27 Facts About Pierre Brossolette


Pierre Brossolette was a French journalist, left-wing politician and major hero of the French Resistance in World War II.


Pierre Brossolette ran an intelligence hub of Parisian resistance at the Rue de la Pompe, before serving as a liaison officer in London, where he was a radio anchor for the BBC.


Pierre Brossolette was born in the 16th arrondissement of Paris to a family deeply involved in the fights for laic schools in early 20th century France.


Pierre Brossolette's father was Leon Brossolette, General Inspector for Primary Education; he was the nephew of Francisque Vial, Director of Secondary Education, responsible for making secondary education free in France.


Pierre Brossolette ranked first at the entrance examination to the prestigious Ecole Normale Superieure; throughout his education held the title of "cacique" which was internally attributed to the most brilliant student, ahead of intellectuals such as philosopher Vladimir Jankelevitch and two years before Jean-Paul Sartre and Raymond Aron.


Pierre Brossolette joined the Section francaise de l'Internationale ouvriere, the main socialist party, in 1929, adhered to the LDH and LICA league and entered freemasonry.


Pierre Brossolette worked as a journalist for Notre Temps, L'Europe Nouvelle, the party newspaper Le Populaire and the state-owned Radio PTT but was fired when he violently opposed the Munich Agreement on air in 1939.


Pierre Brossolette was a popular voice on the radio before the war and his chronicles on Hitler's rise led to being blacklisted early in the 1930s by the Nazis.


Pierre Brossolette just had time to produce the last issue of the newsletter Resistance before narrowly escaping its dismantlement.


Pierre Brossolette finally obtained a liaison with London and General Charles de Gaulle when he was hired by conservative Gilbert Renault known as Colonel Remy as press and propaganda manager of Confrerie Notre-Dame, by then the most important network in Northern France.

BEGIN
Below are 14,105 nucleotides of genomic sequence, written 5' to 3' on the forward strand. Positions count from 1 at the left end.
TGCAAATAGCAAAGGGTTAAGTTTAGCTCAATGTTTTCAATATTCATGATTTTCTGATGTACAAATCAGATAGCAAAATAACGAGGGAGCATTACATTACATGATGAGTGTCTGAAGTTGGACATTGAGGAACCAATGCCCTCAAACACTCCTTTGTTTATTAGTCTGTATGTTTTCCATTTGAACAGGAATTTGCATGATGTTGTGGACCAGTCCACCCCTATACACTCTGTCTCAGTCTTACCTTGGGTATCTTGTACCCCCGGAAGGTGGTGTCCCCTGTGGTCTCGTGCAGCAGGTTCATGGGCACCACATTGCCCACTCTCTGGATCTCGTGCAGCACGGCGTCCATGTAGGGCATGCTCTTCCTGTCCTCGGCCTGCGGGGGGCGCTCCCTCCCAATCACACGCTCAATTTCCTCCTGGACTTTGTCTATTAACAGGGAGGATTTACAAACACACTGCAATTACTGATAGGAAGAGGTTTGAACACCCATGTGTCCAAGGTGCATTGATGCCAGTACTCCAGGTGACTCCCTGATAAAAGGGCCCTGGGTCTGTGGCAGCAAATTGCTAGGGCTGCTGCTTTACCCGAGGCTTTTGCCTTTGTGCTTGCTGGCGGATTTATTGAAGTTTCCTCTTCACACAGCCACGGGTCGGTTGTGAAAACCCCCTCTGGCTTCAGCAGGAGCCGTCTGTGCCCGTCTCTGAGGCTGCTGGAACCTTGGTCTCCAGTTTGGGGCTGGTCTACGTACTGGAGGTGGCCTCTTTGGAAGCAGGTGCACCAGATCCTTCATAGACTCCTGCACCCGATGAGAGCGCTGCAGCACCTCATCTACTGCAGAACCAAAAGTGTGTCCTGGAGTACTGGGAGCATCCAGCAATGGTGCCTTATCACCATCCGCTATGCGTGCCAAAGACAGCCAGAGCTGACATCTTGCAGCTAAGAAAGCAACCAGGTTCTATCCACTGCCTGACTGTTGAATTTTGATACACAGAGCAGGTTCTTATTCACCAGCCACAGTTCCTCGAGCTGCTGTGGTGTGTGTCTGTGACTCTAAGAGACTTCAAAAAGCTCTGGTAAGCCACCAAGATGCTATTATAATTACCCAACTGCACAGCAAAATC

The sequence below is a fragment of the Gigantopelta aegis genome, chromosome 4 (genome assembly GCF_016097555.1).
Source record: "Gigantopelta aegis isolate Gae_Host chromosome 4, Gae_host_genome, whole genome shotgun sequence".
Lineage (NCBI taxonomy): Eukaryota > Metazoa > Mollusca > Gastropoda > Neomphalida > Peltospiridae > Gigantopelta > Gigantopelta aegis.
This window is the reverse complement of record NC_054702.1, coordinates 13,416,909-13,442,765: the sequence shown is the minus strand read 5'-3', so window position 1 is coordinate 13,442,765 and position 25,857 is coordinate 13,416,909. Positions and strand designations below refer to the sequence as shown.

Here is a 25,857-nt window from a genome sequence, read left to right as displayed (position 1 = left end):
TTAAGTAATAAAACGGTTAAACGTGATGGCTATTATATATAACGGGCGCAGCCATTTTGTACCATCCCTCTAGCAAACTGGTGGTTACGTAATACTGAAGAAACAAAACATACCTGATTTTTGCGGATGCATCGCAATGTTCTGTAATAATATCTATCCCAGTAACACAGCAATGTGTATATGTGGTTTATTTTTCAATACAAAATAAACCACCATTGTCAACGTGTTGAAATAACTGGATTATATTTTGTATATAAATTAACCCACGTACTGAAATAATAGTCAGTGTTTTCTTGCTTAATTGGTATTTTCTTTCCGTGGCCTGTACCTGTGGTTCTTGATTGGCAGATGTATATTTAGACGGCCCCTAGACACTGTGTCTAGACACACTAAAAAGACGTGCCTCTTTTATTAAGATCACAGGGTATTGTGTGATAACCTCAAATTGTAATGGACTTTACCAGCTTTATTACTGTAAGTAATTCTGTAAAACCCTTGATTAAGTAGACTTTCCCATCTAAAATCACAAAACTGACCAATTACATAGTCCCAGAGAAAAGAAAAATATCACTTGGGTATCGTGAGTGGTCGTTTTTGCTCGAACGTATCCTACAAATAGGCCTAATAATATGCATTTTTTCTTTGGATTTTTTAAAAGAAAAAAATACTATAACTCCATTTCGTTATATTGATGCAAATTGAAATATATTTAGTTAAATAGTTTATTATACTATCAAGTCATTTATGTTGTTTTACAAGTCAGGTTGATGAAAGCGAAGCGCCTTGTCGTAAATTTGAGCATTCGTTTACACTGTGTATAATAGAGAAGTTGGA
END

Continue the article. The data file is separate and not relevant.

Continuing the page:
Pierre Brossolette created the civilian arm of the BCRAM intelligence service, which became the Bureau Central de Renseignements et d'Action, in liaison with the RF section of the British side, Special Operations Executive.


Pierre Brossolette resumed his newspaper work through a series of articles on France's situation, including one in La Marseillaise considered by many to be the doctrinal founding of the Gaullisme de guerre movement.


Pierre Brossolette was a protege of Leon Blum and was considered an up-and-coming star of the SFIO party, running elections on his Troyes base.


Pierre Brossolette assumed cabinet functions during the Popular Front government and as a political pundit on official Radio PTT he was considered the de facto foreign policy spokesman of the socialist government.


Pierre Brossolette was inspired by the British Labour Party, utilising a non-Marxist or, at least, reformist approach.


Pierre Brossolette returned to Paris for a third mission to reorganise the Parisian resistance which was in disarray after successive Gestapo raids, especially by CND's dismantling.


Pierre Brossolette escaped arrest many times and was summoned to return to Britain by late 1943 to introduce the newly appointed CNR chief, Emile Bollaert, to De Gaulle.


Bollaert and Pierre Brossolette were not identified and were kept imprisoned in Rennes for weeks.


Pierre Brossolette was tortured at 84 Avenue Foch in Paris, enduring severe beatings and waterboardings over a two-and-a-half-day period.


Pierre Brossolette died later in the evening at Pitie-Salpetriere Hospital.


Pierre Brossolette's ashes were kept at Pere Lachaise Cemetery's columbarium, urn 3913 according to official cemetery records.


From after the war until the late 1950s, Pierre Brossolette was considered the main leader of the French Resistance, though many were claimed heroes by their political family.


Pierre Brossolette's fame was helped by his media notoriety before the war on Radio-PTT and on wartime BBC emissions, his networking role that made his name or codename known and remembered over almost every Resistance member in northern France and by flattering early accounts of BCRA's chief Passy in his memoirs although he had created, through his independent position and sarcastic wit, many enemies among party leaders, Gaullists, communists and even socialists that survived him.


Later, Pierre Brossolette's memory suffered another blow when the 1981-elected socialist president Francois Mitterrand chose to honour Moulin at a Pantheon investiture ceremony instead of rehabilitating Pierre Brossolette's role.


Pierre Brossolette's ashes were kept at the columbarium of Pere Lachaise Cemetery until his entrance to the Pantheon, which was celebrated on 27 May 2015.


In France today, Pierre Brossolette's name is better known than the man himself or his life achievements, thanks to the great number of streets - nearly 500 out of which 127 in Greater Paris, schools and public facilities bearing it.


Pierre Brossolette was featured in the first series of Heroes of the Resistance by French PTT in 1957.